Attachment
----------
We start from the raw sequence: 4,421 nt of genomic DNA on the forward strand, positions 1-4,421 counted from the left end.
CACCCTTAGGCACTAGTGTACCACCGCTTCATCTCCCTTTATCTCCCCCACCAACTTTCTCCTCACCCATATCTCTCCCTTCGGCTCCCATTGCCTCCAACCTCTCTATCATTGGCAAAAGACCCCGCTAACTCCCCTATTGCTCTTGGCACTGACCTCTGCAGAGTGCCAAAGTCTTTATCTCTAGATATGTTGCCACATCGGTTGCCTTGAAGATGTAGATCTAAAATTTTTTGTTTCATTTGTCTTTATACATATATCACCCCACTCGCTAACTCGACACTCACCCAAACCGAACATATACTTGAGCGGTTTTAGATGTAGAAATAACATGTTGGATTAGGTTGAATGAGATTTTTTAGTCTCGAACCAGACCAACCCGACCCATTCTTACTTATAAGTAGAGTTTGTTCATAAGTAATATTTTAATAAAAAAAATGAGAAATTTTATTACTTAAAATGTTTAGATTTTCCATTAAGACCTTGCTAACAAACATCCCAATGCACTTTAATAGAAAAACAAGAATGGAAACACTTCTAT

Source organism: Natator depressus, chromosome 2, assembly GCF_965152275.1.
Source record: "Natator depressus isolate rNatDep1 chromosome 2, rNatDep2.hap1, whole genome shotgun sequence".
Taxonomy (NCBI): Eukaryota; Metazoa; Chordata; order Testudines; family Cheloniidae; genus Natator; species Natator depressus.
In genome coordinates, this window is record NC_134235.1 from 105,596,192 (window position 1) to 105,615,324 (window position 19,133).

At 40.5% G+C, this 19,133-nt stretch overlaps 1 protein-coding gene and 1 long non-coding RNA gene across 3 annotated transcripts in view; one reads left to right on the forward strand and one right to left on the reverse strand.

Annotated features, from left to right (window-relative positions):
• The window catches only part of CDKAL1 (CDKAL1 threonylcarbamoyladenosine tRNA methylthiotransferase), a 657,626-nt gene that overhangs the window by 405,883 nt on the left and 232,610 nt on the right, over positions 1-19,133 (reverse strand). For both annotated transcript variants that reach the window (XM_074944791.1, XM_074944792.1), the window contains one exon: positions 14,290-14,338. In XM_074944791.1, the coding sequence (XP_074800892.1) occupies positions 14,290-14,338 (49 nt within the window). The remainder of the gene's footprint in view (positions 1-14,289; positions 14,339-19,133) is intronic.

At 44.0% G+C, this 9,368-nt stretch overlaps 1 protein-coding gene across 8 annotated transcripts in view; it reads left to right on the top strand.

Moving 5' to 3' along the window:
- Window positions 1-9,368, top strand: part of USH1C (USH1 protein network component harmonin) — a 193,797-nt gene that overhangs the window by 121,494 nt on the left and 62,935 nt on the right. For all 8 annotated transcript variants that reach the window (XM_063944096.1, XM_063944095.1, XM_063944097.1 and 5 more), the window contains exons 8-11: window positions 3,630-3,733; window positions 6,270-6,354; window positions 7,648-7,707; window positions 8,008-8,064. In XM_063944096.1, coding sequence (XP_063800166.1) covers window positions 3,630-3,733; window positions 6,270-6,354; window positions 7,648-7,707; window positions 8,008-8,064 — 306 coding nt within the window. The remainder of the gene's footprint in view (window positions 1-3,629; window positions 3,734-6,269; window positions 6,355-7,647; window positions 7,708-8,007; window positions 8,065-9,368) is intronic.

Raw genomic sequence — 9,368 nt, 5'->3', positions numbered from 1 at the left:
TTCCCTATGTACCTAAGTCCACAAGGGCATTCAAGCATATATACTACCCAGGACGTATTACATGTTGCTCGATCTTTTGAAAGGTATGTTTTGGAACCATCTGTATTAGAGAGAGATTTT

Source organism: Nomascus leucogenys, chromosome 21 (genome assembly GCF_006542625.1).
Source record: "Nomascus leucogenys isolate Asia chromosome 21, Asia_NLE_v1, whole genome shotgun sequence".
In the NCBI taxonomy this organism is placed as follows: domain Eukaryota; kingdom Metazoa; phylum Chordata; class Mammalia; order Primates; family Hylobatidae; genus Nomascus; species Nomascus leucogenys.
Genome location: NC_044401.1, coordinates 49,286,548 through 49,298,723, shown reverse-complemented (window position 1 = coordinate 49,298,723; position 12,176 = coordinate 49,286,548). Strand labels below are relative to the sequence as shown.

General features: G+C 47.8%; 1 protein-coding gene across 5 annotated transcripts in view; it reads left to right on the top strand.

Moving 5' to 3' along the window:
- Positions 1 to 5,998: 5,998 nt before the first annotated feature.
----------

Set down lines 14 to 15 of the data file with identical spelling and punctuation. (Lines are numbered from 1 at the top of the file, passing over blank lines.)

TTCCCTATGTACCTAAGTCCACAAGGGCATTCAAGCATATATACTACCCAGGACGTATTACATGTTGCTCGATCTTTTGAAAGGTATGTTTTGGAACCATCTGTATTAGAGAGAGATTTT

Source organism: Nomascus leucogenys, chromosome 21 (genome assembly GCF_006542625.1).